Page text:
The Reagan administration is seeking to use several dozen U.S. military advisers to train rebels fighting Nicaragua's leftist government, U.S. officials said in interviews this week. This would mark the first direct public involvement of U.S. military personnel with the anti-Sandinista forces.

The program would be similar in scope to the four-year-old training effort by 55 U.S. Army Special Forces advisers with government troops in El Salvador, an administration official said. Schooling in the basics of guerrilla warfare for the Nicaraguan rebels, known as contras or counterrevolutionaries, could take place in their base camps in Honduras, in El Salvador or at military bases in the United States, he said.

The training program will be one of the administration's priorities if it gains congressional approval for $100 million in military and "nonlethal" aid for the contras. The CIA helped organize and train the contras from their inception in early 1982 until Congress cut off military aid and barred further CIA involvement in mid-1984.

The House voted down a proposal for new military aid for the contras on March 20, while the Senate approved a bill for the $100 million on March 27. The White House is expected to go back to the House with a revised proposal after the Easter recess.

In a mid-March interview, Gen. John R. Galvin, the top U.S. commander in Central America, said the contras need to improve their logistics and tactics. U.S. military personnel, he added, have the right skills for "maybe doing a little training somewhere" with the contras.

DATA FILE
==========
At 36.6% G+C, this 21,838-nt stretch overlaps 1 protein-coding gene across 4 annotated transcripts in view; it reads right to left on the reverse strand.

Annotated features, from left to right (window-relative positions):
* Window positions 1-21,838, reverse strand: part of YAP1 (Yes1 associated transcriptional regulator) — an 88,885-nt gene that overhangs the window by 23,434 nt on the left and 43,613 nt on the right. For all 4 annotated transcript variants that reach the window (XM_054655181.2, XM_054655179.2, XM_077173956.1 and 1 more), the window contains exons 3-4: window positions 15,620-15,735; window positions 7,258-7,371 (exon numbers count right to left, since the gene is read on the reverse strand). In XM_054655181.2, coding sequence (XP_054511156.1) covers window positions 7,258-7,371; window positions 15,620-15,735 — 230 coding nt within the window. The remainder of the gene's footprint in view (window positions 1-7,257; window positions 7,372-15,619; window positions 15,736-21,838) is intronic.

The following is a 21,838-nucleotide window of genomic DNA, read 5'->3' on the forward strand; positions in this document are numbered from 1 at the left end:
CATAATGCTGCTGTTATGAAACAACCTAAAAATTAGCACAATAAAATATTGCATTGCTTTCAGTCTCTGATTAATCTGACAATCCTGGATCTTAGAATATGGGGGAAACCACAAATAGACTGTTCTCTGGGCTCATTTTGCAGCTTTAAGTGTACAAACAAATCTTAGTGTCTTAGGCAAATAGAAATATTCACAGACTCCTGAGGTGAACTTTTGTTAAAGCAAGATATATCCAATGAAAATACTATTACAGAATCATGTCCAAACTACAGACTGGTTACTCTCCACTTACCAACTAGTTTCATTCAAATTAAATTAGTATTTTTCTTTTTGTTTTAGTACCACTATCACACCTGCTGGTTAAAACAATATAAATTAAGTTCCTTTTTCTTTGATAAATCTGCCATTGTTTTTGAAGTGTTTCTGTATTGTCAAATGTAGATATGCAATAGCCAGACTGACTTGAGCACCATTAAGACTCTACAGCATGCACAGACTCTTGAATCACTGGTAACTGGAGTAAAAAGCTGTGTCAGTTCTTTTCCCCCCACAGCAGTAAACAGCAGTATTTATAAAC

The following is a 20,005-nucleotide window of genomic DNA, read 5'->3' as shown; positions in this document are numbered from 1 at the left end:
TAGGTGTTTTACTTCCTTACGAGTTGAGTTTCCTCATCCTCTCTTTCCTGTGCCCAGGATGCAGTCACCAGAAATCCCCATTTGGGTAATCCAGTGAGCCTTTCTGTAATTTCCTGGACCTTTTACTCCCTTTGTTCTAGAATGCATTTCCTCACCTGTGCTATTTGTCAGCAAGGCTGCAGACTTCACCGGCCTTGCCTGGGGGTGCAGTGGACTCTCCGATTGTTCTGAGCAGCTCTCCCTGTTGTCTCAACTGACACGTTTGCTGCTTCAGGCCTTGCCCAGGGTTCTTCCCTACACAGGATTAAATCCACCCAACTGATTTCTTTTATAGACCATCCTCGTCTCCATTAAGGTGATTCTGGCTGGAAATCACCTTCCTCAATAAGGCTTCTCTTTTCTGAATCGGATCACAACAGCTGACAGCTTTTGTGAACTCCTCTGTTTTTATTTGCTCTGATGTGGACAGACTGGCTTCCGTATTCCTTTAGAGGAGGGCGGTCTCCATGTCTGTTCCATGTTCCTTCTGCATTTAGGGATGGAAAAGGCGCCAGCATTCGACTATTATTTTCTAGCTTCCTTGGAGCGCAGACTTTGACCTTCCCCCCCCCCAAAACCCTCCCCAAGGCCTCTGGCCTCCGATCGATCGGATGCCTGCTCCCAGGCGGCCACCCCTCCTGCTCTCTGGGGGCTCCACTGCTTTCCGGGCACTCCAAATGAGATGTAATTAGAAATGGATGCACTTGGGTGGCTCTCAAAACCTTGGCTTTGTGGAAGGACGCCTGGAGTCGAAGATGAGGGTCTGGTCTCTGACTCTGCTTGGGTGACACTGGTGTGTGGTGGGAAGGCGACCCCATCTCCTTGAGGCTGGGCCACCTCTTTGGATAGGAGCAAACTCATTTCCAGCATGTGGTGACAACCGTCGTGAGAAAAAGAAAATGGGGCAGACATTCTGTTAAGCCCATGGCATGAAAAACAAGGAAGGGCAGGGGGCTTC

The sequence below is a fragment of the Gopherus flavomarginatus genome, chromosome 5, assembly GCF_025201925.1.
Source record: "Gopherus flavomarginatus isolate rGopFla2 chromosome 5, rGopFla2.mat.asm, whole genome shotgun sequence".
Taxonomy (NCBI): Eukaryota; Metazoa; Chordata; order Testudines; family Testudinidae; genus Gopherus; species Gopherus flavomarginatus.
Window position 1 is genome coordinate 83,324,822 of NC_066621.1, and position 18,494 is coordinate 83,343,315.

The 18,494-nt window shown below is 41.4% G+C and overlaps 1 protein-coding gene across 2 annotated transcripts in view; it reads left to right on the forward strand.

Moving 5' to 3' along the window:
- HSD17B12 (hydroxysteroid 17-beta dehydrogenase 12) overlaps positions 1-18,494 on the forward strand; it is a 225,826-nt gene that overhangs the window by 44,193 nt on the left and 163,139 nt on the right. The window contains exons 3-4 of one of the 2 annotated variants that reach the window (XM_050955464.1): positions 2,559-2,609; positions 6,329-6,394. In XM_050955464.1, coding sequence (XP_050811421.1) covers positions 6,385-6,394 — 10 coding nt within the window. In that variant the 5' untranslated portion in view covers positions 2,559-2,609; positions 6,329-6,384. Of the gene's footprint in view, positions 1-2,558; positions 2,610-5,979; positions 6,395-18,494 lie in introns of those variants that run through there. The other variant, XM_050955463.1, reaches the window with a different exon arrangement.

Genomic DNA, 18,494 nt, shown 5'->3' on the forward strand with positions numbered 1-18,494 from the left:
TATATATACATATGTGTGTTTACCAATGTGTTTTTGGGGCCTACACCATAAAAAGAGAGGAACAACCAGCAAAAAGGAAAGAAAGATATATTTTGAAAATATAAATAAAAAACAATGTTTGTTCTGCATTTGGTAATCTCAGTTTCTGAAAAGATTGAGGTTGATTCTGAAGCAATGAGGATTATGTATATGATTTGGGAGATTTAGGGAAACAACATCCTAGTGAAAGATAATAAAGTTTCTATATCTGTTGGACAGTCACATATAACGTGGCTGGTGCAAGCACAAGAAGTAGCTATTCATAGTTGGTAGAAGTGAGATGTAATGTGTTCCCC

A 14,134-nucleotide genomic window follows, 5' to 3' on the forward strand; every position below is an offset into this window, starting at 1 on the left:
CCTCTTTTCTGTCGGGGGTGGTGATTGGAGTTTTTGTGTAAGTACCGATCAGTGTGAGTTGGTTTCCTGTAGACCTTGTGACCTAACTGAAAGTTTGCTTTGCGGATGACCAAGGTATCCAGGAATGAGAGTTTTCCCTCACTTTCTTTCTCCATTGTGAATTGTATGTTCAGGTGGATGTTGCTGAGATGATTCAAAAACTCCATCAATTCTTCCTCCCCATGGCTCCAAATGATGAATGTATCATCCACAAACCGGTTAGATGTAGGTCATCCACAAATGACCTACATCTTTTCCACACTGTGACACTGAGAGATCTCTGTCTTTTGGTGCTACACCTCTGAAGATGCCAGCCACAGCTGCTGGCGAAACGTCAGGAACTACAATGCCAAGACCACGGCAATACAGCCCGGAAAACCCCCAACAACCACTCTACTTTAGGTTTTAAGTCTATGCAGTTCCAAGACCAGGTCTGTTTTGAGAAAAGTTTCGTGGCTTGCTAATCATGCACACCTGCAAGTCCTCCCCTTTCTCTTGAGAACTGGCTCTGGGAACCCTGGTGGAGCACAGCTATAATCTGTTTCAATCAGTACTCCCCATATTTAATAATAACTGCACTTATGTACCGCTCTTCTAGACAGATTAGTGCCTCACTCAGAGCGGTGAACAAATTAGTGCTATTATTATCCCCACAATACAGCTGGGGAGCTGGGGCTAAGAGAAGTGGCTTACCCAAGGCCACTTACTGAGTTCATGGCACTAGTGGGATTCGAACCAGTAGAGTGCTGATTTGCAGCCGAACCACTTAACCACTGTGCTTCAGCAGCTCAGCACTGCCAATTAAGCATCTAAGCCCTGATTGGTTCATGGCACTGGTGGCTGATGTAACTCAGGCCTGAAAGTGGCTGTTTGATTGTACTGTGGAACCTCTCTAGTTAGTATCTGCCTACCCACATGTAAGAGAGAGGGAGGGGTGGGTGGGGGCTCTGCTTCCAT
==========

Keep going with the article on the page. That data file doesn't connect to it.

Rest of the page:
President Reagan has also referred to his administration's intention to improve the contras' training, and the bill approved by the Senate contains general references to a training program. But the discussion this week by administration officials, responding to questions, provided the first full description of what the aid program would look like.

An official said the administration views training for the contras by the Special Forces, also known as Green Berets, as a way to counterbalance assistance Sandinista infantry soldiers are said to receive from Cuban military advisers, now estimated by the State Department to number 3,500 in Nicaragua.

The administration is waiting to make sure the aid bill passes Congress before settling on sites for the training.

"The problem is that there's no 'contralandia,' " the official noted. "You're talking about training in territory someone else claims."

He suggested some specialized courses could be given to contra volunteers at military bases in the United States. El Salvador, he said, is "certainly a possibility," because Salvadoran officials have been "as helpful as they can be" with recent contra aid operations.

According to diplomats in Central America, private cargo planes on contract to the State Department began last December to ship nonlethal supplies to the contras through the Salvadoran Air Force's Ilopango base in San Salvador. At the time, the government of Honduras was blocking the shipments at its major commercial and military airports. From San Salvador the goods were flown directly to contra bases in Honduras.